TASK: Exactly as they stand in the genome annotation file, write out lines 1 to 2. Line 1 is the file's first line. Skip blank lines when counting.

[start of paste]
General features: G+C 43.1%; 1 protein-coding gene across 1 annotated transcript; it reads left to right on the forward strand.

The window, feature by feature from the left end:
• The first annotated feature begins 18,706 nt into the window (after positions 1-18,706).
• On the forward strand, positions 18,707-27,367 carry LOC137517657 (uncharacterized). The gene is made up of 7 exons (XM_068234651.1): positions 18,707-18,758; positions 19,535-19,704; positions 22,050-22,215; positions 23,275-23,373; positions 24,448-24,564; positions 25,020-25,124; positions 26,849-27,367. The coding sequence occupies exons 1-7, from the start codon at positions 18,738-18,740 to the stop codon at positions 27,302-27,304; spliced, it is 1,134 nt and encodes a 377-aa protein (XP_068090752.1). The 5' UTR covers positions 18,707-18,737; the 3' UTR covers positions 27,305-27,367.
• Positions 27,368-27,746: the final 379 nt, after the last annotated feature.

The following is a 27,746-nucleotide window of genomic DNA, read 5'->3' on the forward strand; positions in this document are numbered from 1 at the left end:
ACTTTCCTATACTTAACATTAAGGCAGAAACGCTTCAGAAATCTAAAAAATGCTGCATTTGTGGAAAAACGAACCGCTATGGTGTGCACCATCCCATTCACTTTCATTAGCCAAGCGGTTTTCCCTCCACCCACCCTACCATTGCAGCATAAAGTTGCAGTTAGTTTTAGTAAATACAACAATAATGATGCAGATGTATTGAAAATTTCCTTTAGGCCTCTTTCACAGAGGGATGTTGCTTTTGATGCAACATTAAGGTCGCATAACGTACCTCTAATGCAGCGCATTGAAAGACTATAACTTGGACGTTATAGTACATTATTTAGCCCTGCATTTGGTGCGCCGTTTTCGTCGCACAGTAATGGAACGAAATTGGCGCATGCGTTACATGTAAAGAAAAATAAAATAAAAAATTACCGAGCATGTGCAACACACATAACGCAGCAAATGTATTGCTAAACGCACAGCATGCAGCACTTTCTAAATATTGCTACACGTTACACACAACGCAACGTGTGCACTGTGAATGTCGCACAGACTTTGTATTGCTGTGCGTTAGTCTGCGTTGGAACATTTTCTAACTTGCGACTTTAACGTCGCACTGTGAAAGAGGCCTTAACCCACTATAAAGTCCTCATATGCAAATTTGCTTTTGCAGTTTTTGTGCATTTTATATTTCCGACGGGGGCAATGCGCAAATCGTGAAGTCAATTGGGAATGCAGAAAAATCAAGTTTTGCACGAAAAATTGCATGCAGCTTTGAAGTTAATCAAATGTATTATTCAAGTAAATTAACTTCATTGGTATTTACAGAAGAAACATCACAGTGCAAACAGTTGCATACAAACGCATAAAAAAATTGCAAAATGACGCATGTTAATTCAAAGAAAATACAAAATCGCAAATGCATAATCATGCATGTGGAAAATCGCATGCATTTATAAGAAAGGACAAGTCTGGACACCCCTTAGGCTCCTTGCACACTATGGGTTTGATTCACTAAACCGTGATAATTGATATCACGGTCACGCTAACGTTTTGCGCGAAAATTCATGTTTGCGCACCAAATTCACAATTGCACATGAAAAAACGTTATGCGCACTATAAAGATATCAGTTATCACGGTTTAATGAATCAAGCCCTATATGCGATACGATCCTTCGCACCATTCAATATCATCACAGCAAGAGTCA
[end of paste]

General features: G+C 43.1%; 1 protein-coding gene across 1 annotated transcript; it reads left to right on the forward strand.

The window, feature by feature from the left end: